Fifteen minutes before kickoff of Chelsea-Barcelona, and inside the George & Dragon pub, the British food and spirits are abundant as the patrons await this Champions League showdown between English and Spanish soccer giants.
Above the voices of the television announcers and the clinking of glasses and silverware are the accents. Some sound proper, others workaday, all of them British and talking football.
The Campbell family, on holiday from Glasgow, Scotland, settles in to watch the game with ample servings of fish and chips. Splashes of malt vinegar season the air.
Chris Greggain, 25, a Chelsea fan from Cumbria in England's Lake District, is here to watch his Blues take on the mighty Catalans, roundly considered the world's greatest soccer team. At the bar, Pete Davis of Birmingham pours pints of Boddingtons and Newcastle ale.
Overseeing it all is Mick Salt, a native of Stoke, England, who opened the George & Dragon in 2004. You'd swear you were somewhere deep in the United Kingdom. Cadbury chocolates and Walkers crisps in a vending machine, soccer kits on the walls, English policemen's Bobby hats above the bar. Outside, one of the most recognizably British objects in the world: a red telephone box.
But the George & Dragon is smack in the middle of Orlando's International Drive, it's 80 degrees outside and, yes, the sun is shining brightly on a cloudless Florida day in May.
"This is a true British pub in every sense of the word," says Salt. "No kilts, no gimmicks, nothing fake."
To the American ear, Salt's accent sounds like "A troo British poob in ev-ree sense of the weard," or something along those lines.
It's a difficult exercise to discern the origin of a British tourist based on his or her accent. Shaped by thousands of years of history, the U.K. has a massive variety of dialects.
Just like the ever-present crowds of British tourists who visit Florida (1.3 million traveled to the Sunshine State in 2011), pubs catering to their desires have popped up in about every corner of Florida.
And while they are here, the British enjoy eating out. According to VISIT FLORIDA, U.K. visitors also spent at least $58 million in Florida restaurants (the research data is for credit card receipts only, not cash).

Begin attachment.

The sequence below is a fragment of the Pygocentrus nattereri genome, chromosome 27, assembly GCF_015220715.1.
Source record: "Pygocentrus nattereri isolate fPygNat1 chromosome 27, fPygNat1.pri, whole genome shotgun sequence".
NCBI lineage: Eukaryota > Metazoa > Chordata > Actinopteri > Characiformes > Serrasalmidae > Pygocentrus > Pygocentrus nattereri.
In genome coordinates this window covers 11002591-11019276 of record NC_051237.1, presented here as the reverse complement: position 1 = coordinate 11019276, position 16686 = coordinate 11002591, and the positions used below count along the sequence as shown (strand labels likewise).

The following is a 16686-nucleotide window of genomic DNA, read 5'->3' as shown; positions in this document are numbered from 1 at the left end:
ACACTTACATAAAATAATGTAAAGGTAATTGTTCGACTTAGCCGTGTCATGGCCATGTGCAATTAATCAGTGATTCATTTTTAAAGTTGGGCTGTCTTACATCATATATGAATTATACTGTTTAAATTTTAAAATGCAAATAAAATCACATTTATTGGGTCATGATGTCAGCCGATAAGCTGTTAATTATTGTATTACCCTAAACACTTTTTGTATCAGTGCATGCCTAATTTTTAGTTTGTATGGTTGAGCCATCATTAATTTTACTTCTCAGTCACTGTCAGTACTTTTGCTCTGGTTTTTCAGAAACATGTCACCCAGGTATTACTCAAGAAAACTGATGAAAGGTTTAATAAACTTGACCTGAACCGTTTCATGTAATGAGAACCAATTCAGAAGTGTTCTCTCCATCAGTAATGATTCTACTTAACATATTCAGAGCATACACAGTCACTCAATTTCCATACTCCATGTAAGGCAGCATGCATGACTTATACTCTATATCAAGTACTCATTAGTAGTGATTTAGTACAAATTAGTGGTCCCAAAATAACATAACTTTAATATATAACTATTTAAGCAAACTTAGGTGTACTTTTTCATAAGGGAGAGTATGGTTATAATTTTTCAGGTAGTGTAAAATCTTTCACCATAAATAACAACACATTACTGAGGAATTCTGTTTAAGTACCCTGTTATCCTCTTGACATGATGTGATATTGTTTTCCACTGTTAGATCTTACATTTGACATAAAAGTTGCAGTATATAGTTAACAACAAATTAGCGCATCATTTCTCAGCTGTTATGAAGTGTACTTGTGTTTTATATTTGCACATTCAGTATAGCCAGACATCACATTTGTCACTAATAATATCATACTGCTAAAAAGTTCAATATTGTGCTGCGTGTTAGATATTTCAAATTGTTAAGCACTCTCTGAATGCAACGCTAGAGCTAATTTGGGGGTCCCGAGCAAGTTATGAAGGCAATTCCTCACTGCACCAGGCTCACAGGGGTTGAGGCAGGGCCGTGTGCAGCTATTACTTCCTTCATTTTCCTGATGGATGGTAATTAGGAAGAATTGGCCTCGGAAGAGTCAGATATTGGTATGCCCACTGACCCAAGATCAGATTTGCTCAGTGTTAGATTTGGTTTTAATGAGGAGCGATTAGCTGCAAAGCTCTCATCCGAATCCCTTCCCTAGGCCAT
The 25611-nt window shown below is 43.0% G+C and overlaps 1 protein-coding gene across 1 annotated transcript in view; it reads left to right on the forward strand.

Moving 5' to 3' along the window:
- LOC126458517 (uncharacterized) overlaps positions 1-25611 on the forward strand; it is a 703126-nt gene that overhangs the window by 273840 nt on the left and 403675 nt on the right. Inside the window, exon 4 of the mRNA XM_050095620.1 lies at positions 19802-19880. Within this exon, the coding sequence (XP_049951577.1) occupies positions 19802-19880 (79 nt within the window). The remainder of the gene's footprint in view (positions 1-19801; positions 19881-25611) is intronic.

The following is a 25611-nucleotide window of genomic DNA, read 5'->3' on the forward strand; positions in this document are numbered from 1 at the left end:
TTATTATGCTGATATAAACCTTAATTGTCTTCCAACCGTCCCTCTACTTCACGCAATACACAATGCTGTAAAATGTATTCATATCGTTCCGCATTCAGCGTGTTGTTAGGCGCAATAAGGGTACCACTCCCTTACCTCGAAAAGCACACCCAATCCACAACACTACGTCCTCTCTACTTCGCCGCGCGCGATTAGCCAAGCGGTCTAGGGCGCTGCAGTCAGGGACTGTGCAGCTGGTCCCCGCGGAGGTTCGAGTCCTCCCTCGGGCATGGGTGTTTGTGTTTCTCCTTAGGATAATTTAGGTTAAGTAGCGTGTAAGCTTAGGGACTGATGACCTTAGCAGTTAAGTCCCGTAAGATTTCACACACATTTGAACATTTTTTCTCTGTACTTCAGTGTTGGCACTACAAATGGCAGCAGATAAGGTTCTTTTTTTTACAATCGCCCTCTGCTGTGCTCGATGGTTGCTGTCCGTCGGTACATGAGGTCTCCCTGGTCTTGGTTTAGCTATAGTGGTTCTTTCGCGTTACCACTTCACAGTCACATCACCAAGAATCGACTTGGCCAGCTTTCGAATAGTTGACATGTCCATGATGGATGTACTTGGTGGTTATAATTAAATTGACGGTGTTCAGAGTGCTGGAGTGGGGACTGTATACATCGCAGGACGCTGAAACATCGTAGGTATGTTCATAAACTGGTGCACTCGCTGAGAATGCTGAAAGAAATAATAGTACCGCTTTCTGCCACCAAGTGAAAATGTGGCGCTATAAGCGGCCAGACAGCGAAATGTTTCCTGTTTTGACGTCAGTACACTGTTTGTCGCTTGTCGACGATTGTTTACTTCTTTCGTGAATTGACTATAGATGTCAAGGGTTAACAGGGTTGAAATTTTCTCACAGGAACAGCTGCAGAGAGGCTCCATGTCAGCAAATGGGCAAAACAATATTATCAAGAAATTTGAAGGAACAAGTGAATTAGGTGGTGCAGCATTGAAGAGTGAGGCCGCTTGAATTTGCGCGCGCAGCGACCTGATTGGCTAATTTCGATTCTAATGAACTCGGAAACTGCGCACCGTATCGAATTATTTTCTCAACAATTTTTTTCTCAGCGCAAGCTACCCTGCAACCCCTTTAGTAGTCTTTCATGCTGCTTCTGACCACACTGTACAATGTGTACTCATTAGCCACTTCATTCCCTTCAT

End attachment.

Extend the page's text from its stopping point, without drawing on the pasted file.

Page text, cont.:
Besides soaking up the sun and fun, one of the things many British visitors want to do is keep tabs on the football clubs they support back home. Fortunately for them, the steady growth of soccer in America and the proliferation of the game on satellite television has made it easier for British visitors to watch live matches while vacationing here.
Since Chelsea-Barca was carried live on ESPN, Cumbria's Greggain says he could have watched the match just about anywhere in Orlando. But when his girlfriend searched the Internet for British pubs in the area, he learned of the George & Dragon. Greggain and his family had just made a visit to one of Orlando's major water parks, Wet 'n Wild, which happens to be adjacent to the pub.
"To be honest, it wouldn't matter where I saw the match, but now that I'm here, it is nice to see it in a British pub," said Greggain. "It's a bit like home, minus the sun outside."
With so many British visitors, the Orlando area often can feel and sound like a "Sunny England." But farther afield from theme park central, there are plenty of places to take in live games from the U.K.
MacDinton's Irish Pub & Restaurant in Tampa is an Irish pub and one of the founders, Barry O'Connor, has the accent to prove it. For him, the world "Irish" sounds more like "Oi-rish." But Irish or not, this pub on Tampa's trendy South Howard Avenue has grown into one of the state's most popular spots to watch soccer, especially the English Premiership.
During the 2010 World Cup finals, MacDinton's put in a temporary soccer pitch over its parking lot and showed games on a large outdoor screen. The crowds were overflowing.
A weekday afternoon match between English rivals Manchester United and Manchester City drew more than 100 viewers. Several Englishmen turn up regularly here, including former Tampa Bay Rowdies and England international player Rodney Marsh, who has a home nearby. The folks along the bar are all sporting United kits, and most of them are 20-something Americans who grew up playing the game and adopted the world's most popular club as they reached high school or college.
"United is my club and MacDinton's is my pub," said John Murray, 27, a Tampa native who has supported United since a trip to Manchester four years ago. "I remember not being able to see (English soccer) games anywhere. Now, I can see them at home, but coming here with other fans of United – some of them English – is way more fun."
This story was first published on VISITFLORIDA.com.